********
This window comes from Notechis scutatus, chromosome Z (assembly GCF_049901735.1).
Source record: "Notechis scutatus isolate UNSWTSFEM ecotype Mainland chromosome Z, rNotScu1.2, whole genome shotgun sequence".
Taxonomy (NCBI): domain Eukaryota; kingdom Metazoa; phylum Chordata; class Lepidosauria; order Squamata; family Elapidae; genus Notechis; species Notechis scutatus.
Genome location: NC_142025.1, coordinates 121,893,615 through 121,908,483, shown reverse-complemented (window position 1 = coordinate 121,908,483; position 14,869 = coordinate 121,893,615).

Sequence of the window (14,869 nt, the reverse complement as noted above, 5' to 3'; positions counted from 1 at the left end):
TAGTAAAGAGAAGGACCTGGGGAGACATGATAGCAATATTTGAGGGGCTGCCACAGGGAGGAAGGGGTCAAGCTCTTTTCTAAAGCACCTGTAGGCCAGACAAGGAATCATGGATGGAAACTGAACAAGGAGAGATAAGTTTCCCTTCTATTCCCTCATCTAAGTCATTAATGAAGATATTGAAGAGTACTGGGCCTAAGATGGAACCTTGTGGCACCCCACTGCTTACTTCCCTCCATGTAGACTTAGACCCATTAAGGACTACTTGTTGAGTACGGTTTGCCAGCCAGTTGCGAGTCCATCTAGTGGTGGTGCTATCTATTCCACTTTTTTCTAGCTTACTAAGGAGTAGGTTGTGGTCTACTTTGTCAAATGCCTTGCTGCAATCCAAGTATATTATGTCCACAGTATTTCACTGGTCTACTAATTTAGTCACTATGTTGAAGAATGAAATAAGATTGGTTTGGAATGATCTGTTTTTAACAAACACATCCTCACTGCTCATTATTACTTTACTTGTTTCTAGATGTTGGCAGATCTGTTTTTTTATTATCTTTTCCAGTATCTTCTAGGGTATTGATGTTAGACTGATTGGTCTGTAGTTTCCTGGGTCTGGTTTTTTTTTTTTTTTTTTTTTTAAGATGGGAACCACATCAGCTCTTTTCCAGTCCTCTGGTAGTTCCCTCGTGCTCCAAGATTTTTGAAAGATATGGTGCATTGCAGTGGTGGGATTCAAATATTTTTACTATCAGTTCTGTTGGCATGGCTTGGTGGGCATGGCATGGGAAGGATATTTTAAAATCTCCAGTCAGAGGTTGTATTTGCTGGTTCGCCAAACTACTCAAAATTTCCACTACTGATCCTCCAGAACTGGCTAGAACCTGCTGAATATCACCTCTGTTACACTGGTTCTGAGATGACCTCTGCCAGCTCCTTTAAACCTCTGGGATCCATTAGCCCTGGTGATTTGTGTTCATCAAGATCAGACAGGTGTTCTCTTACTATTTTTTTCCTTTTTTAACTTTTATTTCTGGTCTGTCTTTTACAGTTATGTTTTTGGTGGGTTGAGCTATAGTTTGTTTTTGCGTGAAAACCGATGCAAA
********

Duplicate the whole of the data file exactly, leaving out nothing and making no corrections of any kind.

This window comes from Notechis scutatus, chromosome Z (assembly GCF_049901735.1).
Source record: "Notechis scutatus isolate UNSWTSFEM ecotype Mainland chromosome Z, rNotScu1.2, whole genome shotgun sequence".
Taxonomy (NCBI): domain Eukaryota; kingdom Metazoa; phylum Chordata; class Lepidosauria; order Squamata; family Elapidae; genus Notechis; species Notechis scutatus.
Genome location: NC_142025.1, coordinates 121,893,615 through 121,908,483, shown reverse-complemented (window position 1 = coordinate 121,908,483; position 14,869 = coordinate 121,893,615).

Sequence of the window (14,869 nt, the reverse complement as noted above, 5' to 3'; positions counted from 1 at the left end):
TAGTAAAGAGAAGGACCTGGGGAGACATGATAGCAATATTTGAGGGGCTGCCACAGGGAGGAAGGGGTCAAGCTCTTTTCTAAAGCACCTGTAGGCCAGACAAGGAATCATGGATGGAAACTGAACAAGGAGAGATAAGTTTCCCTTCTATTCCCTCATCTAAGTCATTAATGAAGATATTGAAGAGTACTGGGCCTAAGATGGAACCTTGTGGCACCCCACTGCTTACTTCCCTCCATGTAGACTTAGACCCATTAAGGACTACTTGTTGAGTACGGTTTGCCAGCCAGTTGCGAGTCCATCTAGTGGTGGTGCTATCTATTCCACTTTTTTCTAGCTTACTAAGGAGTAGGTTGTGGTCTACTTTGTCAAATGCCTTGCTGCAATCCAAGTATATTATGTCCACAGTATTTCACTGGTCTACTAATTTAGTCACTATGTTGAAGAATGAAATAAGATTGGTTTGGAATGATCTGTTTTTAACAAACACATCCTCACTGCTCATTATTACTTTACTTGTTTCTAGATGTTGGCAGATCTGTTTTTTTATTATCTTTTCCAGTATCTTCTAGGGTATTGATGTTAGACTGATTGGTCTGTAGTTTCCTGGGTCTGGTTTTTTTTTTTTTTTTTTTTTTAAGATGGGAACCACATCAGCTCTTTTCCAGTCCTCTGGTAGTTCCCTCGTGCTCCAAGATTTTTGAAAGATATGGTGCATTGCAGTGGTGGGATTCAAATATTTTTACTATCAGTTCTGTTGGCATGGCTTGGTGGGCATGGCATGGGAAGGATATTTTAAAATCTCCAGTCAGAGGTTGTATTTGCTGGTTCGCCAAACTACTCAAAATTTCCACTACTGATCCTCCAGAACTGGCTAGAACCTGCTGAATATCACCTCTGTTACACTGGTTCTGAGATGACCTCTGCCAGCTCCTTTAAACCTCTGGGATCCATTAGCCCTGGTGATTTGTGTTCATCAAGATCAGACAGGTGTTCTCTTACTATTTTTTTCCTTTTTTAACTTTTATTTCTGGTCTGTCTTTTACAGTTATGTTTTTGGTGGGTTGAGCTATAGTTTGTTTTTGCGTGAAAACCGATGCAAA